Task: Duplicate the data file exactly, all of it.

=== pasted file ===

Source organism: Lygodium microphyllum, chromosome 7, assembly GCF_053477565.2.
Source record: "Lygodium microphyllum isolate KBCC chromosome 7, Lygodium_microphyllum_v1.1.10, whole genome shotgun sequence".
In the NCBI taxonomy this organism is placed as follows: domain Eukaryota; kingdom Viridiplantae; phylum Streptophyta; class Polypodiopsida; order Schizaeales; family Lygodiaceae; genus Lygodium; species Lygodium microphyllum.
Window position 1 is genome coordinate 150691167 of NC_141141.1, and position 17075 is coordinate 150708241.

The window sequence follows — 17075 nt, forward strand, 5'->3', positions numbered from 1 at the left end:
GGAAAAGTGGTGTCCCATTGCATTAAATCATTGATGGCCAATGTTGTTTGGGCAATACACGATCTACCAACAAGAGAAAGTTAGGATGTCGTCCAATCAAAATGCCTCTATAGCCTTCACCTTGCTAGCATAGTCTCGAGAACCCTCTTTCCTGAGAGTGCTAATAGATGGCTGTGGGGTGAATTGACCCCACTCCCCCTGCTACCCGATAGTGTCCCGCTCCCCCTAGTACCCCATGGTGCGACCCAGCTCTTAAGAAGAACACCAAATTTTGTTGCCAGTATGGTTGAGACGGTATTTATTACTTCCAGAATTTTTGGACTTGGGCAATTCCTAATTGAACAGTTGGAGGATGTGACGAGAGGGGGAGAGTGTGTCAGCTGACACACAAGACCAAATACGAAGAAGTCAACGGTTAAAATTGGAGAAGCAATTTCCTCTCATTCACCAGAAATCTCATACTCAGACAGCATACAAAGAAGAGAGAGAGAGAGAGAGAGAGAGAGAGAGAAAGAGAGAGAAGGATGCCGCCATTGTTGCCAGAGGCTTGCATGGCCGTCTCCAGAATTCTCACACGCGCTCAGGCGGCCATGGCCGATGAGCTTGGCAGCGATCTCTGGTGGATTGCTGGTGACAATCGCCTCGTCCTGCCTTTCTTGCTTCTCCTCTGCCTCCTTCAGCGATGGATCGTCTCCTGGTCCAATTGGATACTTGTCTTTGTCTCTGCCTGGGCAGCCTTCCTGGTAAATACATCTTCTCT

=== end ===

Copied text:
Source organism: Lygodium microphyllum, chromosome 7, assembly GCF_053477565.2.
Source record: "Lygodium microphyllum isolate KBCC chromosome 7, Lygodium_microphyllum_v1.1.10, whole genome shotgun sequence".
In the NCBI taxonomy this organism is placed as follows: domain Eukaryota; kingdom Viridiplantae; phylum Streptophyta; class Polypodiopsida; order Schizaeales; family Lygodiaceae; genus Lygodium; species Lygodium microphyllum.
Window position 1 is genome coordinate 150691167 of NC_141141.1, and position 17075 is coordinate 150708241.

The window sequence follows — 17075 nt, forward strand, 5'->3', positions numbered from 1 at the left end:
GGAAAAGTGGTGTCCCATTGCATTAAATCATTGATGGCCAATGTTGTTTGGGCAATACACGATCTACCAACAAGAGAAAGTTAGGATGTCGTCCAATCAAAATGCCTCTATAGCCTTCACCTTGCTAGCATAGTCTCGAGAACCCTCTTTCCTGAGAGTGCTAATAGATGGCTGTGGGGTGAATTGACCCCACTCCCCCTGCTACCCGATAGTGTCCCGCTCCCCCTAGTACCCCATGGTGCGACCCAGCTCTTAAGAAGAACACCAAATTTTGTTGCCAGTATGGTTGAGACGGTATTTATTACTTCCAGAATTTTTGGACTTGGGCAATTCCTAATTGAACAGTTGGAGGATGTGACGAGAGGGGGAGAGTGTGTCAGCTGACACACAAGACCAAATACGAAGAAGTCAACGGTTAAAATTGGAGAAGCAATTTCCTCTCATTCACCAGAAATCTCATACTCAGACAGCATACAAAGAAGAGAGAGAGAGAGAGAGAGAGAGAGAGAGAAAGAGAGAGAAGGATGCCGCCATTGTTGCCAGAGGCTTGCATGGCCGTCTCCAGAATTCTCACACGCGCTCAGGCGGCCATGGCCGATGAGCTTGGCAGCGATCTCTGGTGGATTGCTGGTGACAATCGCCTCGTCCTGCCTTTCTTGCTTCTCCTCTGCCTCCTTCAGCGATGGATCGTCTCCTGGTCCAATTGGATACTTGTCTTTGTCTCTGCCTGGGCAGCCTTCCTGGTAAATACATCTTCTCT